All Posts

Weighty History

The oxen Mick and Mack aren’t the only team doing heavy lifting on Ticonderoga’s campus. A few yards away from Public History staff building a batteau, crews are deep into the restoration of the 1826 National Historic Landmark Pavilion. A large component of the adaptive re-use of the west wing of the Pavilion is a high-spec kitchen and cafe prep area, which takes up one continuous space on the ground floor. This space will offer food and beverages to visitors and events across the Pavilion and King’s Garden area.

The massive I-beam, as it was found, supporting the entire second floor of the West Wing of the Pavilion.
The massive I-beam, as it was found, supporting the entire second floor of the West Wing of the Pavilion.

In order to create this open space, plans call for removing a large 20th-century brick wall. When we removed plaster on the ceiling we discovered that an enormous steel I-beam was about the only thing holding up the second floor—and was, unfortunately, resting on the brick wall.  The wall and the beam, sadly, had to go. The discovery of a massive steel beam is not what one would expect in a structure dating to 1826. Indeed, it was installed during the first restoration of the Pavilion in 1909, when museum founders Stephen and Sarah Pell began restoring both the fort and this stately home for future generations.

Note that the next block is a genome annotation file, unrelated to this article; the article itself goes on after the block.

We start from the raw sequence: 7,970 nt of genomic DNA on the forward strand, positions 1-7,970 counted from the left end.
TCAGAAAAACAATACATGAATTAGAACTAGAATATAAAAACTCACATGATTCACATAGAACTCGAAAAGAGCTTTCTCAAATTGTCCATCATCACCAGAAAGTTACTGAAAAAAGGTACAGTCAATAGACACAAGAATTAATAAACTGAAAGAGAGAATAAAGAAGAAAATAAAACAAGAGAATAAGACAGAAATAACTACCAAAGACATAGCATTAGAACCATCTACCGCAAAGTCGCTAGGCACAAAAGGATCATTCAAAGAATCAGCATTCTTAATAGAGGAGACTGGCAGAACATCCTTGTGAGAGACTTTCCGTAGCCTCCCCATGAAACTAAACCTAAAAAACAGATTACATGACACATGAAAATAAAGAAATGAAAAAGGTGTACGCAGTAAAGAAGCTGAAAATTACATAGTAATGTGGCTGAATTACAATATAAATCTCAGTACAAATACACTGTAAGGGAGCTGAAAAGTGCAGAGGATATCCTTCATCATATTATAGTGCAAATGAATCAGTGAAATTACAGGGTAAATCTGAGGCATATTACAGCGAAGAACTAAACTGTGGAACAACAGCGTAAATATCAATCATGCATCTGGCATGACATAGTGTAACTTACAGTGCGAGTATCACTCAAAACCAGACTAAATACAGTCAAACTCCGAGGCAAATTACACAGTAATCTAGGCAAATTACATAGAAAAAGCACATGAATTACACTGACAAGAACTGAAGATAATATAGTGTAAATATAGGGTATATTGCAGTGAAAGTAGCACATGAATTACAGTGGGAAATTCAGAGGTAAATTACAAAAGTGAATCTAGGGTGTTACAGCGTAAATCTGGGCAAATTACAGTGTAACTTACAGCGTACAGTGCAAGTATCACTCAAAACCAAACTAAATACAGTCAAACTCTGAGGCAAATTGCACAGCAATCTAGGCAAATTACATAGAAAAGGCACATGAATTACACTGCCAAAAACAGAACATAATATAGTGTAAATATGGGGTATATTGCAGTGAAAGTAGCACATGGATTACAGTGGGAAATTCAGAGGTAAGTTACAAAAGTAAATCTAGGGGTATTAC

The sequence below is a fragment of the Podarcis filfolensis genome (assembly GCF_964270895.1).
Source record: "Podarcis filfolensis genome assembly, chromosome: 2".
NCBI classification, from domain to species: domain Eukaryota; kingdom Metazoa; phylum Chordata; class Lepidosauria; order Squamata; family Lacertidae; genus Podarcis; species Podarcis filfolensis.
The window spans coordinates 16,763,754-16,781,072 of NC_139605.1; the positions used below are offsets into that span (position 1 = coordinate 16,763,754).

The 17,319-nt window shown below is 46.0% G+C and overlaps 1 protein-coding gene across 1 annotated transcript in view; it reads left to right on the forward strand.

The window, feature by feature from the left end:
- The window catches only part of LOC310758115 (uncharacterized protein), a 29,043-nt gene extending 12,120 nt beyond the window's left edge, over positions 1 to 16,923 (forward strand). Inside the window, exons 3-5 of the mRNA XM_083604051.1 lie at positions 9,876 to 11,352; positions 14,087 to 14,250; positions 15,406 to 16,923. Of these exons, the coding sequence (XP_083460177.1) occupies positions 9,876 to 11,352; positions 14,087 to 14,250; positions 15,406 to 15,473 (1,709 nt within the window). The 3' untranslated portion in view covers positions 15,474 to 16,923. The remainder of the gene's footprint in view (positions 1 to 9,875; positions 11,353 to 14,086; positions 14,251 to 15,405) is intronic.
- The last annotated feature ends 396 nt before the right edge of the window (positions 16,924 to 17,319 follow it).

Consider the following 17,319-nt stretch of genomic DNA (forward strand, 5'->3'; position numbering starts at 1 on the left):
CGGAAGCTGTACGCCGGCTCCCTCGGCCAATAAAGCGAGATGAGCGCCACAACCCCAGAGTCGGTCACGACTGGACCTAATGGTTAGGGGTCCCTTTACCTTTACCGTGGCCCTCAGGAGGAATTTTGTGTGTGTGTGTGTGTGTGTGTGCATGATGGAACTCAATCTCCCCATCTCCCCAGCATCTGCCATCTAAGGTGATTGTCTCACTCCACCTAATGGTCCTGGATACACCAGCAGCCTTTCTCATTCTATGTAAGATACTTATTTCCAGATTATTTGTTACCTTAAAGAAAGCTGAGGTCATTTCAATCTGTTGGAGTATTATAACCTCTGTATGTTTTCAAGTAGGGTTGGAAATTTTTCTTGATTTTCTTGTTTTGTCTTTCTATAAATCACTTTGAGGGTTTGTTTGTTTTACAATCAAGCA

Even more interesting, on the beam was a painted inscription indicating who put it there! “Wm. A. Gale” of Addison Junction, New York is William Austin Gale, a longtime Ticonderoga resident. In addition to his work at the Pavilion, Mr. Gale’s name appears throughout the Pell’s 1911-1914 Cash Book, including a contract to build the expansive stone garage located nearby. Later in his career, Ticonderoga Pulp and Paper Company hired his firm to build worker homes on Butler Avenue and Lake George Avenue in Ticonderoga, listed on the National Register of Historic Places in 1989.

Gale’s name also appears in this October 5, 1912 entry for work done to the Pell’s stately stone Garage.
Gale’s name also appears in this October 5, 1912 entry for work done to the Pell’s stately stone Garage.

For structural reasons, the I-beam has been removed from the Pavilion, but the section with Gale’s Signature has been preserved to help tell the story of the building’s evolution over the centuries.

Stay tuned for regular updates on the process of the Pavilion’s restoration and adaptive re-use and the discoveries being made in this remarkable structure!